Nine things we learned from Derren Brown's Desert Island Discs
Derren Brown is a mentalist, illusionist and author. Since his television debut in 2000, he has hypnotised a woman into believing she died in a car crash, convinced middle managers to commit armed robbery, and persuaded a nervous flyer to take control of a plane packed with passengers. He even had one man believe the world had ended, leaving only a few zombie survivors. As well as his TV work, he has written several books and created eight acclaimed stage shows.
Here are nine things we learned from his Desert Island Discs.
1. He describes himself as a mentalist
Derren sees this as a wide-ranging profession: “Mentalist is the technical term for what I do and it covers everything from psychic medium through Uri Geller, through to magicians doing tricks with a mental theme.” But if within that he has a specialism, it’s much more in the realm of the psychological rather than as a magician: “It’s not that the hand is quicker than the eye, it’s just that you only paid attention to certain things that you thought were important. My interest was definitely in the psychological aspects of it, sometimes in psychological methods, sometimes in psychological effect even if you’re using conjuring effects to get there.”
2. He doesn’t set out to court controversy when he’s planning a new show
“If you aim to be controversial for the sake of it you’d end up with a very thin and meaningless show,” he explains. “It’s never been about that, I’ve done shows that created some controversy but there have been plenty of others that have been quite quiet and understated. The key is finding a strong idea, a clear dramatic hook like ‘we’re going to end the world for somebody and they wake up and it’s full of zombies.'” Which is exactly what he did in his 2012 TV show Apocalypse.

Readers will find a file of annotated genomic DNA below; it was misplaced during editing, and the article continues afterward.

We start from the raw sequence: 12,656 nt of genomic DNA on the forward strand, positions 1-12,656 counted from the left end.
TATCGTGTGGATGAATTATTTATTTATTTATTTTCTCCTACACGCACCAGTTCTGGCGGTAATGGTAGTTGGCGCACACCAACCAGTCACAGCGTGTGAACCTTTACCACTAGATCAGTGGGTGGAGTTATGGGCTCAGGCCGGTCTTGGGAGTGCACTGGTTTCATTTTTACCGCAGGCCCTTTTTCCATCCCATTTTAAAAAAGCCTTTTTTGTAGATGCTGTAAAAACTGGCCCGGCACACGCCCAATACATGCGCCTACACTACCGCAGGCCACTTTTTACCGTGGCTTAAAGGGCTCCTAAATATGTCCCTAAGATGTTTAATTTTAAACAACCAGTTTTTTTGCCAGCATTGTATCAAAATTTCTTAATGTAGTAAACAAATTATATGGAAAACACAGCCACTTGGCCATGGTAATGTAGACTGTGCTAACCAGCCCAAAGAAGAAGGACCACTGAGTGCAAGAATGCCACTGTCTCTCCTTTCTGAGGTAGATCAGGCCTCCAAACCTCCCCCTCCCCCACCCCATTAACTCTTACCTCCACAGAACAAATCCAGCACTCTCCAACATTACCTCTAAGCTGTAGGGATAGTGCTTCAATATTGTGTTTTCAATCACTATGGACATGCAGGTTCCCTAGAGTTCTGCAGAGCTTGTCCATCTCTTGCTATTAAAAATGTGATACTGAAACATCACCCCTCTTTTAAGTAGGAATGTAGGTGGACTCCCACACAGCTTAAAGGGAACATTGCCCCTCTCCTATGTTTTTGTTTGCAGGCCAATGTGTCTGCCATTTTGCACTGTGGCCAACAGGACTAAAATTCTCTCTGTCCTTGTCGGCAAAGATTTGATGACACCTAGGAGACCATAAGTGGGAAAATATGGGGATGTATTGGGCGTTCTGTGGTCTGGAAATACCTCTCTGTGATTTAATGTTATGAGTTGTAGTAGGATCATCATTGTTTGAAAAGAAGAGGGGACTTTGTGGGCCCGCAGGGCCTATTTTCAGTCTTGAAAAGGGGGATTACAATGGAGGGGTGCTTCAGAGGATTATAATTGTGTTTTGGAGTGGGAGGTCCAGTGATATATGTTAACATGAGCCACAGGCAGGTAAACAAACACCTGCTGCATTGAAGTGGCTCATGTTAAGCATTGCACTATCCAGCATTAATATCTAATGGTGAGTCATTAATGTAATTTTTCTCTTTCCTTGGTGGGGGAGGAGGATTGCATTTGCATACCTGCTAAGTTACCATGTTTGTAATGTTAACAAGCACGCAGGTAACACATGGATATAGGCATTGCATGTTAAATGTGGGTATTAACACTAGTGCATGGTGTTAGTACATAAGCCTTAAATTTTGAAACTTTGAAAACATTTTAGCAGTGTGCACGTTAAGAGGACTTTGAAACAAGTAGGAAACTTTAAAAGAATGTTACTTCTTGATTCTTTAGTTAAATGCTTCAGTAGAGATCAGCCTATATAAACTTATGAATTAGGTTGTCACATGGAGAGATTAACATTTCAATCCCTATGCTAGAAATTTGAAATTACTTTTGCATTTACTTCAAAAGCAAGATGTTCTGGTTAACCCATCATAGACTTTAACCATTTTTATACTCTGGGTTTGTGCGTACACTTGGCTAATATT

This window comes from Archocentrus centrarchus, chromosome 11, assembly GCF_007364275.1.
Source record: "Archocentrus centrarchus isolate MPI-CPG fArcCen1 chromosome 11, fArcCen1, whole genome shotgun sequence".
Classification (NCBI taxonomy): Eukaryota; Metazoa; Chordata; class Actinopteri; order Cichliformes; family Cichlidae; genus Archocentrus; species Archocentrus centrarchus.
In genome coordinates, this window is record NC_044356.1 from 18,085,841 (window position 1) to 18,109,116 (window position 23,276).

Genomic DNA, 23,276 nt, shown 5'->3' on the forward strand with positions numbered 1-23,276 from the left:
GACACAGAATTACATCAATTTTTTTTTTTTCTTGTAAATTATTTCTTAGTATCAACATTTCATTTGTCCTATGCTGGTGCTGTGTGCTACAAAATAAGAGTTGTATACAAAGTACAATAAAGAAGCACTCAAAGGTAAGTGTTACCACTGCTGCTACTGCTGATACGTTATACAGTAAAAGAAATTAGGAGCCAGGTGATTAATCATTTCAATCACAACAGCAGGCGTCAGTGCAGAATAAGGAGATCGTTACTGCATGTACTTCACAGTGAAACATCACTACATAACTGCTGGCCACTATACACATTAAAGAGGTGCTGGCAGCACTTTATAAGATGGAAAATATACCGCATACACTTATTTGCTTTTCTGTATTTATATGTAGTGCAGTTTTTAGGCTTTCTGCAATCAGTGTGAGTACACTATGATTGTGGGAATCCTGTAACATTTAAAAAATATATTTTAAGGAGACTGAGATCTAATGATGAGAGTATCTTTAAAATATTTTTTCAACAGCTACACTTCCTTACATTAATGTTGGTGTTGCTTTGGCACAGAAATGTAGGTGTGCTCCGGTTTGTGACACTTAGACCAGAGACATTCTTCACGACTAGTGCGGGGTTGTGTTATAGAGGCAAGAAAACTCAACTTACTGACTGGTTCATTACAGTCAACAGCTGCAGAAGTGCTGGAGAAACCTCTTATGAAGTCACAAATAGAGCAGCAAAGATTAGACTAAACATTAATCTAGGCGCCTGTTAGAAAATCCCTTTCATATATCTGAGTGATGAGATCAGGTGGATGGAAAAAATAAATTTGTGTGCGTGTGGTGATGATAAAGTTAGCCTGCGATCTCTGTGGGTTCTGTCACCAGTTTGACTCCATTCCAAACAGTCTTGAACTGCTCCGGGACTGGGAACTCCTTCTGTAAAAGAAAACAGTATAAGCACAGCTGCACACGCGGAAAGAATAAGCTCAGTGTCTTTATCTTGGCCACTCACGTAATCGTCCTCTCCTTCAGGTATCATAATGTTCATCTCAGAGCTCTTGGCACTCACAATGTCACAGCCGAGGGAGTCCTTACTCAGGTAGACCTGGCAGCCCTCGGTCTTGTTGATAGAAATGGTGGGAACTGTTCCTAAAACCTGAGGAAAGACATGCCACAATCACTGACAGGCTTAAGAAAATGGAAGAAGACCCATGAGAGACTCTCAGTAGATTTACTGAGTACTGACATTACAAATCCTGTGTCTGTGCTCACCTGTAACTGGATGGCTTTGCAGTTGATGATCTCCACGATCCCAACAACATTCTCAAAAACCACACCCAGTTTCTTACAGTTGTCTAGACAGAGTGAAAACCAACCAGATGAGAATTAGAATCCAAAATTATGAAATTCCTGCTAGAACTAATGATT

3. He remembers being a ‘precocious and charmingly revolting child’
“There was something about me even at an early age that enjoyed charming and manipulating,” he explains. When he was a small child he went to his great aunt’s house — “I came in through the front garden and my opening words were 'Oh great aunt I think your garden is simply marvellous' and this was at the age of two.”
“I was an only child until I was nine which means I would play on my own and it’s something you take into later life and most of my interests now are quite solitary.” He now enjoys painting and street photography in his spare time.
4. Luther Vandross was responsible for putting an end to his teenage shoplifting
Derren talks about breaking the law as a teenager with a terrible shoplifting habit — which he now regrets and describes as “shameful”. He tells Lauren: “I remember looking around my bedroom once as a teenager and every single thing in my room I’d stolen.” He describes the shock that led to him successfully breaking the habit forever: “I stopped because I set off the alarms sneaking out of the music department of Harrods with a Luther Vandross cassette tape in my pocket. I was so embarrassed and I thought ‘that’s it, no more.'” And did his parents know? “They do now!” he says.